While some of us enjoyed a leisurely three-day weekend, many others did not. Here’s some of what you may missed:
The Syria civil war officially spread into Lebanon. During a speech on Saturday, Hezbollah leader Hassan Nasrallah, who had been pretending that his fighters had been dying of natural causes for the past several months, dropped his guard and flatly admitted that Hezbollah is fighting to keep Assad in power and will escalate the fight.
“We will continue this road until the end, we will take the responsibility and we will make all the sacrifices,” Mr. Nasrallah told his supporters Saturday. “We will be victorious.”
Dexter Filkins explained:
…Hezbollah was intervening in Syria covertly, in large part because it feared a backlash at home. Month after month, Nasrallah denied that his men were fighting for the dictator across the border. When Hezbollah fighters were killed in Syria, they were memorialized in bizarre funerals back in Lebanon, in which the causes of death were not mentioned. In public, Nasrallah maintained that Hezbollah was the same thing it always had been: an armed group dedicated to protecting Lebanon from the depredations of Israel. In a speech in October, he said: “As of now, we have not fought alongside the regime.” As more and more Hezbollah fighters died inside Syria, that lie could no longer be sustained. The truth is out.
In related news, reporters for Le Monde wrote about their months reporting in Syria, which included witnessing chemical attacks.
Yesterday, the European Union agreed to let an arms embargo for the Syria rebels expire, which could be considered good news if you aren’t worried about the Islamist factions in the Syrian rebellion and if you believe that the European Union has any idea what to do next:
Austria had been holding back a joint decision, insisting no arms should be sent abroad.
“The EU should hold the line. We are a peace movement and not a war movement,” Austrian Foreign Minister Michael Spindelegger said.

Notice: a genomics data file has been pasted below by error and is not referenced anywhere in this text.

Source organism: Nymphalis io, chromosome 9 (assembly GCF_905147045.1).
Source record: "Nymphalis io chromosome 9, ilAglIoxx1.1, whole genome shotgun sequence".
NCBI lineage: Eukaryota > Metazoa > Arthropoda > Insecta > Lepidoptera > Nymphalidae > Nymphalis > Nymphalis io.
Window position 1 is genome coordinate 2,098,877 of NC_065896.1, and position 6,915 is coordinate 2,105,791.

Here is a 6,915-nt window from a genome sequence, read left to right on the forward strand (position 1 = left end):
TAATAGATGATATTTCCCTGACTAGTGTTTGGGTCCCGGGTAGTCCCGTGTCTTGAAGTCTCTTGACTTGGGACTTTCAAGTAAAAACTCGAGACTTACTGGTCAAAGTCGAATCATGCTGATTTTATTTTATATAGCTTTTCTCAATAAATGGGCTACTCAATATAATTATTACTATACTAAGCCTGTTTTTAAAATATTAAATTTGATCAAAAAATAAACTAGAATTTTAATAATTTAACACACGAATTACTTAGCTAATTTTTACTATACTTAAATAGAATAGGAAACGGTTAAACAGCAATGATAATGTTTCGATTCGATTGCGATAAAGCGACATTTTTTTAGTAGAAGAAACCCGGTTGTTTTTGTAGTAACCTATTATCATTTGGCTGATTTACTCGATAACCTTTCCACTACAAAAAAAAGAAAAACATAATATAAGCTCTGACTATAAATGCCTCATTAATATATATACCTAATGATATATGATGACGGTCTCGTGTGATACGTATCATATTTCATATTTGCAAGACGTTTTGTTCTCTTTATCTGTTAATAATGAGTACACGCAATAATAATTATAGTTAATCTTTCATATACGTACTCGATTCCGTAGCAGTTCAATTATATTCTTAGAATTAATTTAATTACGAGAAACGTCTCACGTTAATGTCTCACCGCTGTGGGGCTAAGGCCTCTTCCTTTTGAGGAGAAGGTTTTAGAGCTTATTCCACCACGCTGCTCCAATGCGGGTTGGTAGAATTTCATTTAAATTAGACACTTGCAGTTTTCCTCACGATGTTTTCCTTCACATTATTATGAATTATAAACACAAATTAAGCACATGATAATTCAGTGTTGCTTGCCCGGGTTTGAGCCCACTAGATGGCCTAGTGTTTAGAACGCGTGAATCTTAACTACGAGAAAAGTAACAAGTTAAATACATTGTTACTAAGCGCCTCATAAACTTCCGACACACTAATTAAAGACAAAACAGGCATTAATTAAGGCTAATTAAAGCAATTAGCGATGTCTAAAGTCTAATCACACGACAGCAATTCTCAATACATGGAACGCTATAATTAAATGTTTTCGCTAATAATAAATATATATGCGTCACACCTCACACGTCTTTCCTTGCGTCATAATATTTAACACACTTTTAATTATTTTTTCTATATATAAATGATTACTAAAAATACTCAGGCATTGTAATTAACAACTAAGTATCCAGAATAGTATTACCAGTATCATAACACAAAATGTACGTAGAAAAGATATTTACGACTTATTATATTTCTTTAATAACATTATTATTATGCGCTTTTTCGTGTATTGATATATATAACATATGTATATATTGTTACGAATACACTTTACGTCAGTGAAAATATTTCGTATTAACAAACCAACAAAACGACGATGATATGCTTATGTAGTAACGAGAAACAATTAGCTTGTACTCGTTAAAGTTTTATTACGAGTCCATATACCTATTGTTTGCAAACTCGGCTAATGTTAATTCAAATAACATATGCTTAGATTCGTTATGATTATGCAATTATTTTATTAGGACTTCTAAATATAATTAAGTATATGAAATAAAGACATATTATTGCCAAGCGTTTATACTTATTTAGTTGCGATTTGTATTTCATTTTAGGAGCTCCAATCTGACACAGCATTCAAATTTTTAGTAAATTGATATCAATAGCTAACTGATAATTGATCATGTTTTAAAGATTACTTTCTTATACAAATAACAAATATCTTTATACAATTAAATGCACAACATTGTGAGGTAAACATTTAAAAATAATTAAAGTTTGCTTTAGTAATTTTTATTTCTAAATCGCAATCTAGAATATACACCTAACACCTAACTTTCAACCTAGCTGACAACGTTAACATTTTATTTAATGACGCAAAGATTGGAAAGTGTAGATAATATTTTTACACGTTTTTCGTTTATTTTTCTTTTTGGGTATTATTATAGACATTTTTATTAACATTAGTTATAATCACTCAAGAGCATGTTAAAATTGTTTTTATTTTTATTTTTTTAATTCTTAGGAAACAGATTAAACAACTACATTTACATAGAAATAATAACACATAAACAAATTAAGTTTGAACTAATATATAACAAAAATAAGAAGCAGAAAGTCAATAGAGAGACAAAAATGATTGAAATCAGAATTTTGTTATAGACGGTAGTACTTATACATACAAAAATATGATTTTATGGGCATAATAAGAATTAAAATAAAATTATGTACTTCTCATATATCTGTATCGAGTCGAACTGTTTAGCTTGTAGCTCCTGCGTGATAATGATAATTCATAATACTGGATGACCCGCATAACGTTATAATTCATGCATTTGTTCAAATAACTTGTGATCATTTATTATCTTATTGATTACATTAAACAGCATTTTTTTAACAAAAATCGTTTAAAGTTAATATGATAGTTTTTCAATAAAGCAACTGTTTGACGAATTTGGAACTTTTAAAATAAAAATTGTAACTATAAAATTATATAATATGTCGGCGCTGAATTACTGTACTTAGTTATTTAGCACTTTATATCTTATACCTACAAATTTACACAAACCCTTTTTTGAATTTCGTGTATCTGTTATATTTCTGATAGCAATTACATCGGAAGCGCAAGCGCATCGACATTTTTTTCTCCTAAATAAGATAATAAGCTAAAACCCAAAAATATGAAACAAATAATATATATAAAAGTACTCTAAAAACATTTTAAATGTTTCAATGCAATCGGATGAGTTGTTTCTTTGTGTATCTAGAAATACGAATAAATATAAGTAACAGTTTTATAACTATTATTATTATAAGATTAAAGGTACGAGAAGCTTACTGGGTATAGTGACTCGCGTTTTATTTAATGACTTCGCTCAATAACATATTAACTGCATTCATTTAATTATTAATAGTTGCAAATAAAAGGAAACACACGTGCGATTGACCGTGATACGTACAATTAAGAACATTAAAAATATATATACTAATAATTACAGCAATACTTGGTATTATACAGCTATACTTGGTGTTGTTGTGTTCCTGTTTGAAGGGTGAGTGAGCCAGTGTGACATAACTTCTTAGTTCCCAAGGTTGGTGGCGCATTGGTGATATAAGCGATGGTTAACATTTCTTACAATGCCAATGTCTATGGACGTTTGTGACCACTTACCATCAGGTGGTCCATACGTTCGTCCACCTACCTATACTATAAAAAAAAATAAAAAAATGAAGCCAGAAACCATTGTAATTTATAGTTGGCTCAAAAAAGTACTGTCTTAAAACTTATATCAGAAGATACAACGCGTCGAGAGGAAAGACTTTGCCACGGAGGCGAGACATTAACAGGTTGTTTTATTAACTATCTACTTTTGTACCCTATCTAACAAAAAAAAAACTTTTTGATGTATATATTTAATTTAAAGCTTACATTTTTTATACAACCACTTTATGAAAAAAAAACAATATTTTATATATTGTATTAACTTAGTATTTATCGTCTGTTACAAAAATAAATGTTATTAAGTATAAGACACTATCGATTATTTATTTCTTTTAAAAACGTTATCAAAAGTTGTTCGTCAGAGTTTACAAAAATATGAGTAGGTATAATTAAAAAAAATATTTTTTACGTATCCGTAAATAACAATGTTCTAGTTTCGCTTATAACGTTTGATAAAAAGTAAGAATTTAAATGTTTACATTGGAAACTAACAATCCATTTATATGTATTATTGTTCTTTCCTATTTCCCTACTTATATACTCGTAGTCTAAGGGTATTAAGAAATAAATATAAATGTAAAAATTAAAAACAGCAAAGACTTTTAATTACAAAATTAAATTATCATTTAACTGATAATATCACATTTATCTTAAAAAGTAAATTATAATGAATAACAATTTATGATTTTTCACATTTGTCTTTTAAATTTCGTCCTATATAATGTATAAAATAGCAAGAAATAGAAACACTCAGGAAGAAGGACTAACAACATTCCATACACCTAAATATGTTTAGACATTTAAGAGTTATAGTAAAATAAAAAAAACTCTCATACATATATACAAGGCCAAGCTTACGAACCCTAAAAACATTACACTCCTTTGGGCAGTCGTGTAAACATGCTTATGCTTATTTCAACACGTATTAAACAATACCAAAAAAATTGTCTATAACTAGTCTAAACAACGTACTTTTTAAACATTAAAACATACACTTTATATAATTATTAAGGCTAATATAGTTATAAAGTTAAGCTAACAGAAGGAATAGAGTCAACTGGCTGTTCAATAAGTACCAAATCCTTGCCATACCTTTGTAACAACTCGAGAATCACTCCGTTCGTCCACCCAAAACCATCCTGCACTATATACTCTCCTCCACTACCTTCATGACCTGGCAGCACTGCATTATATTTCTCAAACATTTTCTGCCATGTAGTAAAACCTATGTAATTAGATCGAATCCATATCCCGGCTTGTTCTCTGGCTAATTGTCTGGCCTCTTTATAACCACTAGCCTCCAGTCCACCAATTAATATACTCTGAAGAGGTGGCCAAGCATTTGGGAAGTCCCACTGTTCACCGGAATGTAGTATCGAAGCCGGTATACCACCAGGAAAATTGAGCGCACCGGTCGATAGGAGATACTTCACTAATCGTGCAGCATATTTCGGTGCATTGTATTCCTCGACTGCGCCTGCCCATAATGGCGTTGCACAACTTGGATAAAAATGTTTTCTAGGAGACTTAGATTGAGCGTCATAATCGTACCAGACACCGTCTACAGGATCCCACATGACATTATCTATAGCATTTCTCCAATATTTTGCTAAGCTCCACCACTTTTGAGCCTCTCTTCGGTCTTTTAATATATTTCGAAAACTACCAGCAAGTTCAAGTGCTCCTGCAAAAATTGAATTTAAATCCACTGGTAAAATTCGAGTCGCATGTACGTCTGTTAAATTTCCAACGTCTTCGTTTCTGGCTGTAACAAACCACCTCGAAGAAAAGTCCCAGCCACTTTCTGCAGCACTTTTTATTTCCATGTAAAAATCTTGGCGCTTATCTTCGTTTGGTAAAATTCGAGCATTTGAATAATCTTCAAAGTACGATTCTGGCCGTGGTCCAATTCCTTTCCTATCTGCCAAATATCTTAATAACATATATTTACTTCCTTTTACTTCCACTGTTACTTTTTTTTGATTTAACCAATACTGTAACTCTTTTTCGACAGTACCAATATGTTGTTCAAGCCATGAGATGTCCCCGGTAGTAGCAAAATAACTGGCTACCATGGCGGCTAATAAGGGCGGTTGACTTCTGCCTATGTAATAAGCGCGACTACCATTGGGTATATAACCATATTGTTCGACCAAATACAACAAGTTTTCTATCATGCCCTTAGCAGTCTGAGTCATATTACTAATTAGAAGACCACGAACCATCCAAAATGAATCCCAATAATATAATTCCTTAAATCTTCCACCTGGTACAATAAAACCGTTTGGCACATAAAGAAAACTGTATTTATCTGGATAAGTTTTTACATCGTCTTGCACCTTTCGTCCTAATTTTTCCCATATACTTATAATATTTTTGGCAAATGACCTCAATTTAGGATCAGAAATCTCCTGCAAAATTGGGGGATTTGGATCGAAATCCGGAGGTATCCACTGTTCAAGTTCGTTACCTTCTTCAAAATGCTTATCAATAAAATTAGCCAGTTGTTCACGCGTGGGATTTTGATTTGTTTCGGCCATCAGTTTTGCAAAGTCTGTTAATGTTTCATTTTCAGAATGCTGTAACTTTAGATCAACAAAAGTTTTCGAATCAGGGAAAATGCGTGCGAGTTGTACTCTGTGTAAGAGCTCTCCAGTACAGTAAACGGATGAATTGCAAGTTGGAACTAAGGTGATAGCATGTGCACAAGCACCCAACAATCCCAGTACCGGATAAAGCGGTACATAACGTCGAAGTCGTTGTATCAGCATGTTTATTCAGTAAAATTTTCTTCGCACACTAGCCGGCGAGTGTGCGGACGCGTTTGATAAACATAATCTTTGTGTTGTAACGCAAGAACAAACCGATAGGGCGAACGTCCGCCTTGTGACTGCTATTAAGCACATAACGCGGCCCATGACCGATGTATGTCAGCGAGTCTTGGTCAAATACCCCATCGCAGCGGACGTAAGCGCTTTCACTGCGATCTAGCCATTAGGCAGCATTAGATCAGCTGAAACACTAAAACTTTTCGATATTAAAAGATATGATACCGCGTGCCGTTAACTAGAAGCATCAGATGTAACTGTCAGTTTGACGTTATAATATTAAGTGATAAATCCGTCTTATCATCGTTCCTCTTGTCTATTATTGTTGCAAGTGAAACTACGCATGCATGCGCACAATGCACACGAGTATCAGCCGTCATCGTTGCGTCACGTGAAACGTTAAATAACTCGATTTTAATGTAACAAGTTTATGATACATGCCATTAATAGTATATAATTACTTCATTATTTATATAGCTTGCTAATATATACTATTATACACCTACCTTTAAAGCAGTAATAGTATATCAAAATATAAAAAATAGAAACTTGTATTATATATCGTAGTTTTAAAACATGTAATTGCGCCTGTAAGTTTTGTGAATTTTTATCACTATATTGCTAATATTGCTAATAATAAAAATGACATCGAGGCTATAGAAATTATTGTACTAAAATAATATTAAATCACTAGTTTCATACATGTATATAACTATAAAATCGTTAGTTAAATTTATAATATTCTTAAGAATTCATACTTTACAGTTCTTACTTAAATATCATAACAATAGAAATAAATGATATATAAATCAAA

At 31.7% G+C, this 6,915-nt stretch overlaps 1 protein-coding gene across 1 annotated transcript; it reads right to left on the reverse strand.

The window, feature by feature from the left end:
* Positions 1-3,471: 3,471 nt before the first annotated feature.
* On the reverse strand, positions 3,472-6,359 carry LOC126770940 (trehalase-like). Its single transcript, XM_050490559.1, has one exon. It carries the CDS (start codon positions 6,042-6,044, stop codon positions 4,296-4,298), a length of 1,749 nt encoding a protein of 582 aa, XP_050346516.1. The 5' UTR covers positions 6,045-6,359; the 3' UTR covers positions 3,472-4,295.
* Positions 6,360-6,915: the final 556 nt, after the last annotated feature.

In the end, Austria agreed with the text which “took note” of the commitment of member states to consider at a national level sending arms to the Syrian opposition.
Whatever that means.
In other news, a poll revealed that a large number of Israelis would back the recently revived Arab Peace Initiative if Israeli Prime Minister Benjamin Netanyahu were game to promote it:
According to the poll, commissioned by the Israeli Peace Initiative organization, once the principles of the Arab Initiative were explained to them, 55% of the people interviewed said they would support it to some degree. Only 27% ”strongly oppose” the initiative, while 17.5% of them answered that they ”don’t know” once the fundamentals of the Initiative were presented to them. But in response to another question — what their position will be if Netanyahu adopts the Arab Initiative and reaches a final status agreement with the Arab states — the number of supporters soared to 69%. The interesting finding regarding this question is that only 18% continued to ”strongly oppose” the initiative (revealing that nine percent of those interviewed changed their minds in favor of the initiative between the two questions).
On the topic of elusive peace, Palestinian negotiator Saeb Erekat said that peace talks would not resume unless two preconditions were met: an Israel settlement freeze and that the basis of negotiations be the 1967 borders.
Many might argue that these are not huge asks given that the ’67 borders with land swaps is generally the accepted framework for the two-state solution, but Erekat’s demands already violate Israeli Prime Minister Benjamin Netanyahu’s oft-repeated call for a return to negotiations with no preconditions (as well as President Obama’s remark earlier this year that a settlement freeze was not compulsory to reignite peace talks).
Meanwhile, shortly after noon yesterday, Israelis at schools, kindergartens and work places were instructed to enter bomb shelters for ten minutes as part of a national exercise to simulate multi-front attacks on the country.
Dubbed “Turning Point 7,” the nationwide exercise was being held amid a backdrop of threats faced by Israel. During the drill, security forces were simulating missile attacks on Israel from multiple fronts.
“This year, the national exercise will focus on preparing the home front for required government, civilian and military response to an unconventional weapons scenario within the home front,” an Israeli army statement said.
A second drill took place yesterday evening so Israelis could practice mobilizing quickly and reaching shelters at their homes.